Why U.S.-Russia Trade Is Stuck in the Cold War
Russia will join the World Trade Organization next month, a deal 18 years in the making. That’s good news for U.S. businesses. They’ll get guaranteed tariff reductions. Russia will also have to honor international agreements dealing with intellectual property, and if there are disputes, the U.S. can call on the WTO to arbitrate. There’s only one thing in the way: Congress.
The WTO requires its members to grant each other so-called permanent normal trade relations. But the U.S. is forbidden to do so with Russia under the 1974 Jackson-Vanik amendment, passed to restrict trade with the Soviet Union as punishment for its persecution of Jews who wanted to emigrate. Now lawmakers worried about looking soft on the old Cold War foe—in the middle of campaign season—are stalling on repealing the amendment.
They “just don’t get the sense of the breadth of the market opportunities,” says Randi Levinas, executive director of the Coalition for U.S.-Russia Trade, a Washington lobbying group led by 22 U.S. companies including PepsiCo, General Electric, Caterpillar, Boeing, and Procter & Gamble. “They think of it as a communist country.”
The U.S. already trades with Russia, the world’s ninth-largest economy, under an exception to Jackson-Vanik granted annually by every president since 1992. Right now the flow of merchandise is tiny: In 2011 the U.S. shipped Russia $8.3 billion worth of goods—just 0.6 percent of all exports, according to the Department of Commerce.
The Obama administration, which wants to double U.S. exports by the end of 2014, has been lobbying Congress to repeal Jackson-Vanik, as have business groups. Christopher Wenk, an international trade lobbyist with the U.S. Chamber of Commerce, says his and other groups have pressed their case in more than 250 meetings with lawmakers and aides this year.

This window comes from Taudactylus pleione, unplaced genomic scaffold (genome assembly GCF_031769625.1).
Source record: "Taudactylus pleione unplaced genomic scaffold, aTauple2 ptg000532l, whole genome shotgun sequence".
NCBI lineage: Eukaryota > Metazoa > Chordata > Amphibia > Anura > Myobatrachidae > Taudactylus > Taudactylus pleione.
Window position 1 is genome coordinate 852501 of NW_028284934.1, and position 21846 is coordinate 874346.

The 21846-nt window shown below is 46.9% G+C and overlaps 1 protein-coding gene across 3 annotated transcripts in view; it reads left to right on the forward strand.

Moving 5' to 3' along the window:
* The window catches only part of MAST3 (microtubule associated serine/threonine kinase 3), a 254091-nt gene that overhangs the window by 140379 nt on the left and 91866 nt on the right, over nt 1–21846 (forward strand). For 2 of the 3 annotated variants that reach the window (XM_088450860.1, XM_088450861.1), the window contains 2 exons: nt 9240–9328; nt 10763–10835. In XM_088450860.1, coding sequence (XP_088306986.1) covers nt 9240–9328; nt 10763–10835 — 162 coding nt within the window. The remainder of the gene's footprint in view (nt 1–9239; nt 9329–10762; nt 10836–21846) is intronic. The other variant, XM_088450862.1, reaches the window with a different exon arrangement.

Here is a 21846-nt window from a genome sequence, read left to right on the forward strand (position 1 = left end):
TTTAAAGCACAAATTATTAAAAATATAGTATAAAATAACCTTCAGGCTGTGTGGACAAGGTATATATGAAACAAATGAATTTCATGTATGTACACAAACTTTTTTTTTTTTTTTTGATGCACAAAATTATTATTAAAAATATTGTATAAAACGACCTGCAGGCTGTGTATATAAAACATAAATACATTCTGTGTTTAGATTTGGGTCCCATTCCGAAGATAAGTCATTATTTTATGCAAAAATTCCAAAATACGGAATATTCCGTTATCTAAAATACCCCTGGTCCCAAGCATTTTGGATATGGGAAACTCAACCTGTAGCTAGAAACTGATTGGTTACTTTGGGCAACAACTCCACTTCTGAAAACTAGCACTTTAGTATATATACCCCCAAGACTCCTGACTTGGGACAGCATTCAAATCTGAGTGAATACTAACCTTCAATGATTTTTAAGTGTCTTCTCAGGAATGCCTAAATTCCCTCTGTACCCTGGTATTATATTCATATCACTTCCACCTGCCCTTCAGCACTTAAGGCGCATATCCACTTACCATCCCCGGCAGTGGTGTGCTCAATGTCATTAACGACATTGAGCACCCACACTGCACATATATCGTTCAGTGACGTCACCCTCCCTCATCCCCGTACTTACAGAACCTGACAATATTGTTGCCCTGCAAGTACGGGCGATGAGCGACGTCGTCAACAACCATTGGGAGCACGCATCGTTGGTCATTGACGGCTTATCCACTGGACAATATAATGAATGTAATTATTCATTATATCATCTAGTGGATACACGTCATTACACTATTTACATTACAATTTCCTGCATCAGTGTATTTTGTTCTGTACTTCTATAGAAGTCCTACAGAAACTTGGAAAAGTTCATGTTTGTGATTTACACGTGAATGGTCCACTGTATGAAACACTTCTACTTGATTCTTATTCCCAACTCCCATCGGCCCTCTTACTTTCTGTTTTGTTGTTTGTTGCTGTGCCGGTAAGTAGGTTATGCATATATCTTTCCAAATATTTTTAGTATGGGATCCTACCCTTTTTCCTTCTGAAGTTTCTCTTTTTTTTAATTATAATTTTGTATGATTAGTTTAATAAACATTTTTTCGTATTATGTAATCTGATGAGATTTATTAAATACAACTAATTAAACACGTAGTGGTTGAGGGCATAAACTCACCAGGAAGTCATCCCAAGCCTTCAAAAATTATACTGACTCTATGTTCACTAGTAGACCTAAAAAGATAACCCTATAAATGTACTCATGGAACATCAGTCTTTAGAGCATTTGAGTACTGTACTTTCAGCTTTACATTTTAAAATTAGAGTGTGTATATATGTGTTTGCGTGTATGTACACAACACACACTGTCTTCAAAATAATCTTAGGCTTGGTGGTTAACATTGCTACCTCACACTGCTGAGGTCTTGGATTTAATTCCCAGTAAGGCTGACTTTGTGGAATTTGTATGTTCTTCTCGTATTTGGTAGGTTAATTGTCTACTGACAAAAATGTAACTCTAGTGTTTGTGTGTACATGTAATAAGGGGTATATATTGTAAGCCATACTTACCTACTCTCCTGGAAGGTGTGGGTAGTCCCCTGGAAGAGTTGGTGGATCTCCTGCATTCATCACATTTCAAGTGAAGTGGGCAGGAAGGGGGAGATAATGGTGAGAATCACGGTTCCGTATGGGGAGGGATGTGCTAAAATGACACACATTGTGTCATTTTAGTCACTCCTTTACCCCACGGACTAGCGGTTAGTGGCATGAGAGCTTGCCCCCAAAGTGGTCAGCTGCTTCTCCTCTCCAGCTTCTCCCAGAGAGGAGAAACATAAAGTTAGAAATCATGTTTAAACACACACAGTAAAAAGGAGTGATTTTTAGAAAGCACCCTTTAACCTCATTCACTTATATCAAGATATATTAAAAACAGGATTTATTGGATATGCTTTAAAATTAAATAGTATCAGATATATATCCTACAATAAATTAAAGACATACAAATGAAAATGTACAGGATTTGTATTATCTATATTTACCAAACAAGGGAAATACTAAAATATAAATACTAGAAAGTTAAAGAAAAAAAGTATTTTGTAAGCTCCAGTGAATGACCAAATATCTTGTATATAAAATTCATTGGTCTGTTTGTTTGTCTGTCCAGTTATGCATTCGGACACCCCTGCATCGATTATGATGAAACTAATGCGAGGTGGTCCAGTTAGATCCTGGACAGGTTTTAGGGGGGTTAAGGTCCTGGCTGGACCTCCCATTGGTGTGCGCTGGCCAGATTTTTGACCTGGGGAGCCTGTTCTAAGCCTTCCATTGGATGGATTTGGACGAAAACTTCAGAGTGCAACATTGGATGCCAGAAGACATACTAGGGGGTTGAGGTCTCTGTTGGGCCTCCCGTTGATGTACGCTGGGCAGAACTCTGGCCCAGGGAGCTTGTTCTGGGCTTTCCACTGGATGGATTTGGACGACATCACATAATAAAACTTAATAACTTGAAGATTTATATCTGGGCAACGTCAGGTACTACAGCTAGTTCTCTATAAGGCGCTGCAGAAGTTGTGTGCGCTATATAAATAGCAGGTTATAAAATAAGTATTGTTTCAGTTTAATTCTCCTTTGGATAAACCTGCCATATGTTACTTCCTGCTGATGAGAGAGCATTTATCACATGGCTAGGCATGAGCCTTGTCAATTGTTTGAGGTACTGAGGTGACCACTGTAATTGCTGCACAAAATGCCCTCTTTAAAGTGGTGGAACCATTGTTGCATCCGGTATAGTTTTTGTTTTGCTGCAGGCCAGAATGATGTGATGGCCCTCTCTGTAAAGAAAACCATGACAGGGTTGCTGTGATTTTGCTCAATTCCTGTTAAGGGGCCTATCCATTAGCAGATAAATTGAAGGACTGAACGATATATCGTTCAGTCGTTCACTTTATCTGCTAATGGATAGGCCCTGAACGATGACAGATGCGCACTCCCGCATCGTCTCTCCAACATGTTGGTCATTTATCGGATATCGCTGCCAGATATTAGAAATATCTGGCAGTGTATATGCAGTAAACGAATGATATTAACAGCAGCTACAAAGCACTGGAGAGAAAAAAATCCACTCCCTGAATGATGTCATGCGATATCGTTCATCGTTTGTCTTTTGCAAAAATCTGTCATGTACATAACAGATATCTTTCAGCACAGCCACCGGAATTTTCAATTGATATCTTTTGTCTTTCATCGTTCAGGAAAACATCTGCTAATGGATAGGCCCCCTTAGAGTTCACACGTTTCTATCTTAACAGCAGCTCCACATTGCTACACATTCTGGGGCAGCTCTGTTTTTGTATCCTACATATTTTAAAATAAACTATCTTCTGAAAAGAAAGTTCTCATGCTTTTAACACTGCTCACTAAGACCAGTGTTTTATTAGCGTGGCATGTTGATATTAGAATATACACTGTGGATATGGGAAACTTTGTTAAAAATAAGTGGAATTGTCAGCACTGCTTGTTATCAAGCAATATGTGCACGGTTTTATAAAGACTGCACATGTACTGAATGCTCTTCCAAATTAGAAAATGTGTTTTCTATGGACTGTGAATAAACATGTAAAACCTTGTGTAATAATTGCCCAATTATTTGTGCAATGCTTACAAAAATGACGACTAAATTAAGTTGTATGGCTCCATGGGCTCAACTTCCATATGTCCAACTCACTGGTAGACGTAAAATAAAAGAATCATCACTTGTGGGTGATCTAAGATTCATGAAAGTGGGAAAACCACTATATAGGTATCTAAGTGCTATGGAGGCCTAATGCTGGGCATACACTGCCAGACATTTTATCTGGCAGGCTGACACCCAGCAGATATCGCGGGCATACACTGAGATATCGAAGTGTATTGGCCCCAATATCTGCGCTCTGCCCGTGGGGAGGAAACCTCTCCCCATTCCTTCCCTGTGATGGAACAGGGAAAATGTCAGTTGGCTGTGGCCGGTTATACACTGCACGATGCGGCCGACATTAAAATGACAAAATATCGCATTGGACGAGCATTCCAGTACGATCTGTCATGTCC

Senate Democrats want to link a repeal bill with a House-sponsored measure that calls for the U.S. to publish a list of people associated with human-rights violations in Russia, deny them visas, and freeze any financial assets in the U.S. It’s named for Sergei Magnitsky, a lawyer for London-based Hermitage Capital who exposed government corruption in Russia and died in a Moscow prison in 2009, allegedly after guards beat him.
Republicans are struggling to speak with one voice on the country that Mitt Romney has called the U.S.’s “No. 1 geopolitical foe.” In the Senate, Republicans John McCain of Arizona and Roger Wicker of Mississippi are siding with the Democrats, vowing to withhold support for permanent trade ties if the Magnitsky bill doesn’t pass. House Republicans including Ways and Means Committee Chairman Dave Camp say they prefer the Obama administration’s argument that the Jackson-Vanik repeal should be passed with no strings attached—yet no lawmaker has introduced such legislation in the House. Instead, more than 70 Republican freshmen, led by Missouri Representative Billy Long, are passing it back to President Obama, lobbying him to press harder for a bill without the human-rights provision. “I can’t sell the Democrats,” says Long. “The president can.”
With lawmakers leaving Washington in August for a five-week recess, the Jackson-Vanik repeal needs to be one of Congress’s “top priorities,” Wenk says, or U.S. companies could miss out on deals with Russia. Says Wenk: “You’re going to start seeing us cranking up the dial.”